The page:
Send to

Choose Destination
See comment in PubMed Commons below
Appl Environ Microbiol. 2003 Jul;69(7):4067-75.

Contributions of atmospheric CO and hydrogen uptake to microbial dynamics on recent Hawaiian volcanic deposits.

Author information

Darling Marine Center, University of Maine, Walpole, ME 04573, USA.


A series of sites were established on Hawaiian volcanic deposits ranging from about 18 to 300 years old. Three sites occurred in areas that supported tropical rain forests; the remaining sites were in areas that supported little or no plant growth. Sites >26 years old consumed atmospheric CO and hydrogen at rates ranging from about 0.2 to 5 mg of CO m(-2) day(-1) and 0.1 to 4 mg of H(2) m(-2) day(-1), respectively. Respiration, measured as CO(2) production, for a subset of the sites ranged from about 40 to >1,400 mg of CO(2) m(-2) day(-1). CO and H(2) accounted for about 13 to 25% of reducing equivalent flow for all but a forested site, where neither substrate appeared significant. Based on responses to chloroform fumigation, hydrogen utilization appeared largely due to microbial uptake. In contrast to results for CO and hydrogen, methane uptake occurred consistently only at the forest site. Increasing deposit age was generally accompanied by increasing concentrations of organic matter and microbial biomass, measured as phospholipid phosphate. Exoenzymatic activities (acid and alkaline phosphatases and alpha- and beta-glucosidases) were positively correlated with deposit age in spite of considerable variability within sites. The diversity of substrates utilized in Biolog Ecoplate assays also increased with deposit age, possibly reflecting changes in microbial community complexity.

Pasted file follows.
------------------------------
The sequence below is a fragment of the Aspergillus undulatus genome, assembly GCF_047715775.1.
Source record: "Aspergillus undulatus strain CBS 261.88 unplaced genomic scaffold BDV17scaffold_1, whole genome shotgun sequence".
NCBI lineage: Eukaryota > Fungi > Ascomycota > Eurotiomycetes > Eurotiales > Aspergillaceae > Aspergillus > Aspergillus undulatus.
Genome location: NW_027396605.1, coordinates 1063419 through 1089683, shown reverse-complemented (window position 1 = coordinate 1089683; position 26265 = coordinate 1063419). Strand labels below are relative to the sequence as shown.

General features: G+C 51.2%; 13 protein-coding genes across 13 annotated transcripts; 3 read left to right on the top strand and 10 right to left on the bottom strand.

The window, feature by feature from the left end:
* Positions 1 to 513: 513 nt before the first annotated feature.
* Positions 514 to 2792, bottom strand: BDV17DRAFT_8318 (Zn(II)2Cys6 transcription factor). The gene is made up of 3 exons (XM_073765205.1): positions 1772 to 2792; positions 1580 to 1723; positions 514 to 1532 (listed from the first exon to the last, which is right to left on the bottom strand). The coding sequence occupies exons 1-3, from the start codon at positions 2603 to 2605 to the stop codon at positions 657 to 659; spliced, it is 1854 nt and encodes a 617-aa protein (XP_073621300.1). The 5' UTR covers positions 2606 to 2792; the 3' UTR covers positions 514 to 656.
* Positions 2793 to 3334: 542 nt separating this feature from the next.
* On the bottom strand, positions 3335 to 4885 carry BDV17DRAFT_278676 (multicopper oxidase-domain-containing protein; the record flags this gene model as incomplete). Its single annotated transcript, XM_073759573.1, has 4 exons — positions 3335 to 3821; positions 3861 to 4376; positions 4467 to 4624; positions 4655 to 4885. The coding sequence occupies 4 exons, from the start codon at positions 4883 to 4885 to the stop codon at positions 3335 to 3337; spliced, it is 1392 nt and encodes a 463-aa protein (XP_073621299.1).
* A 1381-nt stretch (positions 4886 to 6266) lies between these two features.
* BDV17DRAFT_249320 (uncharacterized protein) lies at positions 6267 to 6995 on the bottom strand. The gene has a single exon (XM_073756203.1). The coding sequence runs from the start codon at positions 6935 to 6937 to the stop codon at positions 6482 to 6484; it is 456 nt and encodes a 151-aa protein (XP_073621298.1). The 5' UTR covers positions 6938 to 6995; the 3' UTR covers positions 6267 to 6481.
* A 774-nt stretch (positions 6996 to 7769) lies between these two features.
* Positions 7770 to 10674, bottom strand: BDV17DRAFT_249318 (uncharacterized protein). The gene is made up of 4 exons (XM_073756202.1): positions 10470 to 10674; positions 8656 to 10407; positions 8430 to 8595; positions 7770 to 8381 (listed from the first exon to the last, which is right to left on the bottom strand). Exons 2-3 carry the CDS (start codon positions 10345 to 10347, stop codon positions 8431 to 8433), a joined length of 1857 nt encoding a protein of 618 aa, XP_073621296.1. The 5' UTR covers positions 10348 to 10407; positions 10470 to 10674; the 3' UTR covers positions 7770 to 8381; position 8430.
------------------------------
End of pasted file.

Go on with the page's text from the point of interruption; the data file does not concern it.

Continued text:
[Indexed for MEDLINE]
Free PMC Article
PubMed Commons home

PubMed Commons

How to join PubMed Commons

    Supplemental Content

    Full text links

    Icon for HighWire Icon for PubMed Central
    Loading ...
    Support Center